I’m pausing my year of reviewing Australian female writers to sneak this one in and will return to the promised reviews in August.
I saw Andrew Rogerson at an open mike night where he read two poems (performed them from memory actually) and as soon as I got home, I bought this book (which he had spruiked). It’s a high concept book of poems where he wrote a haiku a day for an entire year. For those who don’t know, a haiku is a Japanese poem composed of three lines with the first line containing five syllables, the second line containing seven syllables and the third line containing another five syllables for a total of seventeen.
Sounds easy, right? Not even seventeen words, just seventeen syllables a day. (If all writers could get away with this kind of workload, they’d probably be a much happier lot.) But, of course, there’s very little about poetry that is easy, writing it or reading it.
A Year Rewritten is a very short book, necessarily because of the concept. It took less than hour to read and it’s a little like a verse novel with one obvious difference: I had no idea what the story was. There were hints of love and loss and illness but the haikus were quite obscure. Poetry like this is often difficult to interpret, so attempting to string it all together in my understanding as a linear story proved impossible.Continue reading
Last week, I attended the monthly Spoken Word Night at Bunjil Place in the south-east of Melbourne. My sister had attended the previous month and thought I would enjoy it as well.
“Wow,” she said, as we entered the free event. “There are so many more people here tonight. Last time, there were about ten.” It had increased to around fifty on this night. Word was clearly getting around (pun intended).
Anyone could sign up to speak, before the event or on the night, and a feature performer was also scheduled. My sister was considering it until the organisers announced that they were overwhelmed with people wanting to speak and weren’t going to be able to accommodate everyone.Continue reading
Anyone who doesn’t live under a rock will have heard of Marie Kondo, the tidying expert. She helps people to declutter their homes and their lives and when it comes to books, she lives by the following motto: “I now keep my collection of books to about thirty volumes at any one time.”
As happens frequently on the internet, this statement went through a huge round of Chinese (or perhaps that should be Japanese, in light of her nationality) whispers and suddenly everyone was saying that Marie Kondo was telling people to throw away most, if not all, of their books.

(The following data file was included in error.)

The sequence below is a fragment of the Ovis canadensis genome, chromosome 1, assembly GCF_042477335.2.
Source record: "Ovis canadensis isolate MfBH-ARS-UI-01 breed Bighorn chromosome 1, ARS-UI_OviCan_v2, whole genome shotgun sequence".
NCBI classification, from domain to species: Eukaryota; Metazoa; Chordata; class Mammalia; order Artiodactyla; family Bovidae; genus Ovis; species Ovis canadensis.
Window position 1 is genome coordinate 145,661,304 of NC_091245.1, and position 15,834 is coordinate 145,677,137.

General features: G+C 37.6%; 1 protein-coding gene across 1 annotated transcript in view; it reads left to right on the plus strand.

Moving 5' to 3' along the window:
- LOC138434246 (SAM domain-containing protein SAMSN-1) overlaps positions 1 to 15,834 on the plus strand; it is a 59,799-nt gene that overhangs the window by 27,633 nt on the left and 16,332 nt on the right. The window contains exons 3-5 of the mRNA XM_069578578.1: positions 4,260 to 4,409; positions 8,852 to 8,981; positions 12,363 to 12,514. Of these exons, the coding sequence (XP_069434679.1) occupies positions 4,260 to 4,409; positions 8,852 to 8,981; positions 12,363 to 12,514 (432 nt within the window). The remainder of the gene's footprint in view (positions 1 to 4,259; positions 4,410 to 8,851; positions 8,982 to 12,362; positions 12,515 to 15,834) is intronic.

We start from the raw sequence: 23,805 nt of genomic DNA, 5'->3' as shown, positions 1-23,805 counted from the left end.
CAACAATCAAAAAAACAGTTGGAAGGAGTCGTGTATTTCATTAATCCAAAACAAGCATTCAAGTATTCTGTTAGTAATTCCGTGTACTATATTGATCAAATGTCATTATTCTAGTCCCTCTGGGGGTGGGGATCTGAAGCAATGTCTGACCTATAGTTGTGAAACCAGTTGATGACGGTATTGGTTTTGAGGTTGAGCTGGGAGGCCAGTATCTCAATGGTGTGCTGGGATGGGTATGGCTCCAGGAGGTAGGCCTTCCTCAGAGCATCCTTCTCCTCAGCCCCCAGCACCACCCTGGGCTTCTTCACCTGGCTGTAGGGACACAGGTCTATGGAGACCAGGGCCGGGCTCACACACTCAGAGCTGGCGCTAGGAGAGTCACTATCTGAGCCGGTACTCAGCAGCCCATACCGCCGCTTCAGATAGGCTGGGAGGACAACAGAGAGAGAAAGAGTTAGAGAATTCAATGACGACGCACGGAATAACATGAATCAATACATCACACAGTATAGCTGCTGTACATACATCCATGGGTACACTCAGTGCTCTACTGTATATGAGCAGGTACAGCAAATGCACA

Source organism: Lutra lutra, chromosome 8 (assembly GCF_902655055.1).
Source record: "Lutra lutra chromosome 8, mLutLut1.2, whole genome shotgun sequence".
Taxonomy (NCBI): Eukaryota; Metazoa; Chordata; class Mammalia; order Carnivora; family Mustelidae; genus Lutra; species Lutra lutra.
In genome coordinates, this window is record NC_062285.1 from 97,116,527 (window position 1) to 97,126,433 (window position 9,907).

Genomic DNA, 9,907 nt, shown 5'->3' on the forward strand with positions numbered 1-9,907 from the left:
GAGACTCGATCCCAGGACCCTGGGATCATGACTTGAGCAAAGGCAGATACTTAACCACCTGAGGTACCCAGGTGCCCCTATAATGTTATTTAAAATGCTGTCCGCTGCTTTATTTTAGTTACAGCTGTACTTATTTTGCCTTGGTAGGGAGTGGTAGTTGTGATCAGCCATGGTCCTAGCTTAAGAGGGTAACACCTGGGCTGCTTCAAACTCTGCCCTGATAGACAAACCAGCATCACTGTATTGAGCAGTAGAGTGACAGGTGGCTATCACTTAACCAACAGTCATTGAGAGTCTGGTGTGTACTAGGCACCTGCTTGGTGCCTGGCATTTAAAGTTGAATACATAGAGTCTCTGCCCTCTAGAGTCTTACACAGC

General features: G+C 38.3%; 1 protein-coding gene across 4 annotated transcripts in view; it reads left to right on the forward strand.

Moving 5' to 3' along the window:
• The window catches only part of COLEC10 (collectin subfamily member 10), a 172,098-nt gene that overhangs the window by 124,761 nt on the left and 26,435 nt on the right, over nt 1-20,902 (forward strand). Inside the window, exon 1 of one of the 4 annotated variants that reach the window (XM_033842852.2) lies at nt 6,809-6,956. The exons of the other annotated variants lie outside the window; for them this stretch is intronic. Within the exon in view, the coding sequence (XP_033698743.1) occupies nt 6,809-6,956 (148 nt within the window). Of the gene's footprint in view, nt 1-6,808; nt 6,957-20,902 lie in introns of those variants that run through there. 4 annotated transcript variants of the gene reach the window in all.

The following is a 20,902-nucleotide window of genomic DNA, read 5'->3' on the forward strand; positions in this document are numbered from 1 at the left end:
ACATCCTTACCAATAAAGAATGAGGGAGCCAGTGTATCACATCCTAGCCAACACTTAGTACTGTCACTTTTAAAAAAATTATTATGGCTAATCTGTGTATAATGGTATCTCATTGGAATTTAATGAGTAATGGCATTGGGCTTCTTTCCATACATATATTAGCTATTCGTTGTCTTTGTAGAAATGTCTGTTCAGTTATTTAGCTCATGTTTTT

She wasn’t saying that. Her general advice is that the items you do keep should spark your joy. And if books spark your joy, then feel free to have as many of them as you want.
Books spark my joy. I have thousands. I have an entire room just for my books. I could have bought a cheaper house if books didn’t spark my joy so much. Still, I thought it would be an interesting exercise to find the thirty books that really spark my joy.Continue reading
These days it’s on everybody’s bucket list – to write a book. But regardless of whether that bucket list item is a novel, non-fiction or memoir, the world needs more than just book writers. Content is a vast industry in itself and despite the resistance to paying for it, it is continuing to grow.
But there are actually five different types of writing, all requiring vastly different skill sets. So if your heart is set on it, it’s worth considering where your talents and your best chance of getting read lie.Continue reading
Back in May 2016, I reviewed poetry – some books, some poets – en masse but they were books and poets that I knew and loved. This is the first time I have chosen to read and review a book of poetry by a poet and with poems I’m not familiar with. Reading poetry can be very hit and miss. Something that speaks in whispers to one person might speak to another in a scream or not speak to them at all. For the most part, this book was like a recording that needed the volume turned up. Sometimes I could make out what was being said but mostly it was too quiet.
Dorothy Porter died in 2008 and The Bee Hut was published after her death, bringing together poems from the last five years of her life. Because it was published after her death, I wondered if part of the reason why I couldn’t find as much magic in these poems as I want to find in poetry is because she never had a chance to review, to revise, to change her mind, to exclude, to re-order the poems, that maybe they were simply abandoned rather than finished through no fault of her own.Continue reading
I’ve read this book before but The Ern Malley Affair is such a complex and interesting story populated by the most impressive array of real-life characters that reading it again is like reading it for the first time.Continue reading
A girl wading out to sea
Praying there is no baby
And hoping she’ll be able to forget
A guy bragging to the boys
Didn’t leave her with a choice
Left her with bruises and a threat
And now she has finally guessed
Nothing more than second best
Nothing less than worthy of his hate
She can’t forgive the violence
So she balances her silence
With a blood red circle round the dateContinue reading
Although I am a more dedicated fan of modern poetry, Christina Rossetti (along with William Shakespeare) is where I diverge from this dedication. Virginia Woolf in “I Am Christina Rossetti” wrote, “Yours was a complex song. When you struck your harp many strings sounded together… A firm hand pruned your lines; a sharp ear tested their music. Nothing soft, otiose, irrelevant cumbered your pages. In a word, you were an artist.” (I had to include that because it is poetry in itself as much as an ode to a poet.)Continue reading